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I come from a tradition that would like to make the job Royal Correspondent a thing of the past. When I consider all the other things that one could be doing then I see it as an execrable waste of a human life*.

Therefore moments like this are always difficult for me. Should I completely ignore the upcoming royal event and therefore, however minimally, reduce the amount people talk about it, or should I come out swinging and talk about parasites and outdated institutions and so forth?

The ludicrous justifications that are given for maintaining the monarchy when there isn't an event on the way are well-worn and I don't want to go through them all here but there is one that I would like to mention and that is that they "bring in tourists". This is still continually used. When confronted with it I always point out that France is the country that receives far more tourists than many other. I have heard it said, (I think it was Mark Steel) that it is difficult to imagine many people saying "Well, I was going to go to France but they don't have a monarchy so I am not going to go there."

But back to the event. As someone from a country where the primary source of news is the BBC then the thing that myself and other like-minded people are dreading the most is the outpouring of sycophancy that goes along with these things. When these things come around the BBC goes into overdrive in its attempts to pretend, against all evidence,  that everyone in the UK is all part of the same big family. The deference and obsequiousness are vomit-inducing, at best.

An American friend recently said to me though, that it was amazing how much interest this was getting. In America? Really? For a second I thought for all your faults you had at least gotten over this problem and asked myself why this sudden regression was happening?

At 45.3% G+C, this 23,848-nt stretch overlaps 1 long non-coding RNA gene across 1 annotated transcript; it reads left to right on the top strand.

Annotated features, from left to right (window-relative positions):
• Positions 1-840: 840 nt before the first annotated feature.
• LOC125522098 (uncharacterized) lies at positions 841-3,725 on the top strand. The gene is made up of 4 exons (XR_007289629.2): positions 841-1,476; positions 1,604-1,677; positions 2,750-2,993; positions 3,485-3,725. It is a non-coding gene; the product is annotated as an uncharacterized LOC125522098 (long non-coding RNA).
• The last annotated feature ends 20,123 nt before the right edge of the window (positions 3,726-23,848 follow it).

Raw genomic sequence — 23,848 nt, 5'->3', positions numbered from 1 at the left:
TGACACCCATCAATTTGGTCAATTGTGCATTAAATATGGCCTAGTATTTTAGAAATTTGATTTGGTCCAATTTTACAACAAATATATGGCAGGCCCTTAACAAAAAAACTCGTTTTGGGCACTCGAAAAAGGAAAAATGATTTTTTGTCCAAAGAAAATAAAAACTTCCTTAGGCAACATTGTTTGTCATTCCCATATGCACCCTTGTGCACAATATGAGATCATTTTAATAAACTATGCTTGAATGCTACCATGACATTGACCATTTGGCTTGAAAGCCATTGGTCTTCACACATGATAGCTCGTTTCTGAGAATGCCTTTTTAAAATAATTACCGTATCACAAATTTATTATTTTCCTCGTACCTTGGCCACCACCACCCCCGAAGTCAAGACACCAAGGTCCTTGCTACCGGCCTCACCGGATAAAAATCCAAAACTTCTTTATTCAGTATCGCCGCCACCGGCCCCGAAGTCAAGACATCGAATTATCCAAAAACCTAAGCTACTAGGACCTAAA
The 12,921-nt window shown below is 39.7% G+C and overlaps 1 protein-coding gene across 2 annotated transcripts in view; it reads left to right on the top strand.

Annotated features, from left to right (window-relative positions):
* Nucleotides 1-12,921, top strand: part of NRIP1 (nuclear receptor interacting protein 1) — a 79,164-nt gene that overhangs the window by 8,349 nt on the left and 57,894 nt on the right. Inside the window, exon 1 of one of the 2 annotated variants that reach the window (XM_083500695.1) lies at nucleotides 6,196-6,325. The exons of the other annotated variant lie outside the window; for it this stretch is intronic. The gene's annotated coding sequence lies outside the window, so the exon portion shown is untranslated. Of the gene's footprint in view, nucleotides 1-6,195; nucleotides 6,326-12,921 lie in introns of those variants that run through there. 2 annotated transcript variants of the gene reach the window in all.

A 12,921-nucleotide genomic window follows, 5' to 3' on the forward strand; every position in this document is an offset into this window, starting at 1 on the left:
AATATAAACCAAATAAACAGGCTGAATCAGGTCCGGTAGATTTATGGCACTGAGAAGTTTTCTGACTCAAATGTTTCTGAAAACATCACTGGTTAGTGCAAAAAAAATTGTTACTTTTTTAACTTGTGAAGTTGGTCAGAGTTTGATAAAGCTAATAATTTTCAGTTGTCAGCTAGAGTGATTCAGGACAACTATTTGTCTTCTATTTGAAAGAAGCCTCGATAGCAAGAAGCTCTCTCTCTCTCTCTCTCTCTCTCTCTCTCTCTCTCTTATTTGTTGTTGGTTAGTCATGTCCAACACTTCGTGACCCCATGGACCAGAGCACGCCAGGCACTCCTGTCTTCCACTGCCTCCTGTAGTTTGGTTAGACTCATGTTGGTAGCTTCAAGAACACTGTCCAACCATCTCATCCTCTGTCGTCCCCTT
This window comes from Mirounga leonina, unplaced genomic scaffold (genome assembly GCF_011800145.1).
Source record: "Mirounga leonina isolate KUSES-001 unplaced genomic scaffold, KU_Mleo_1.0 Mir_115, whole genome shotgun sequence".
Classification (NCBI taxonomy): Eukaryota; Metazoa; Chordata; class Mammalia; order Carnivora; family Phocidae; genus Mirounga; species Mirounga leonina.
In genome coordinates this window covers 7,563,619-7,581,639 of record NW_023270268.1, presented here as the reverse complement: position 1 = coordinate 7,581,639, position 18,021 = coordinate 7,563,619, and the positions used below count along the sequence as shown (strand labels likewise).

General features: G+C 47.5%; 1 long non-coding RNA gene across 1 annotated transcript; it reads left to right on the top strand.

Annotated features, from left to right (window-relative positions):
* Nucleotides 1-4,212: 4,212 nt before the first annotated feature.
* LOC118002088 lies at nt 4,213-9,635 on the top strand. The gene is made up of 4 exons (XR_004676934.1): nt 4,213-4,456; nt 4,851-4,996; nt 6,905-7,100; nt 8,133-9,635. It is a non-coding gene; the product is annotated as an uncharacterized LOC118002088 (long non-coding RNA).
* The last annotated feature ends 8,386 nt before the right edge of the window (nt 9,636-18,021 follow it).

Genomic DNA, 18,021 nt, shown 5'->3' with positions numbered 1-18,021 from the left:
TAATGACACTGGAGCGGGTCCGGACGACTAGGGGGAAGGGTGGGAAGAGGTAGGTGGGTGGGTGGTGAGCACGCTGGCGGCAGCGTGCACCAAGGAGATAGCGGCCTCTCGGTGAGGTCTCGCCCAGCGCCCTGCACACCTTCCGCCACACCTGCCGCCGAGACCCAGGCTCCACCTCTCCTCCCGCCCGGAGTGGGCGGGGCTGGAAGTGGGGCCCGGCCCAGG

But with a little more thought I realised that you haven't gotten over it all, have you?


You have your own royalty. They are the celebrities that you allow to "walk through the raindrops" whilst they simultaneously p*ss all over you. Millions of Americans live their lives vicariously through the celebrities they wish they could be like, or at least have their money, or their stuff, or their houses, or their "don't give a f**k" attitudes. It doesn't matter if it is sports stars, heiresses to titles, heiresses to fortunes or actors. It is all the same distraction.

And that is what it is all about at the end. The monarchy still exists because the pageantry provides a distraction from the reality of the difficulties of life. The same goes for celebrity culture.

The final defence of royalty that is usually given is that is "difficult living your life in the public glare". I have no doubt that it is. Therefore, why don't we do the humane thing and make the position redundant and thus relieve them of the burden. We could do the same with celebrities who haven't actually contributed anything.

I, for one, won't be mentioning any of this again. 


Dave by Dave


*My friend told me that he would go with "cause for a contemporaneous labotomy, disembowelment and popping of the vitreous humours with hot pokers"

 

Scotland's Michael Greenwell has worked, at various times, as a university tutor, a barman, a DJ ("not a very good one," he clarifies), an office lackey, supermarket worker, president of a small charity, a researcher, a librarian, a volunteer worker in Nepal during the civil war there, and "some other things that were too tedious to mention." Nowadays, he explains, "I am always in (more...)
 
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this guy is full of it. What a preposterous articl... by Archie on Saturday, Feb 19, 2011 at 11:45:54 PM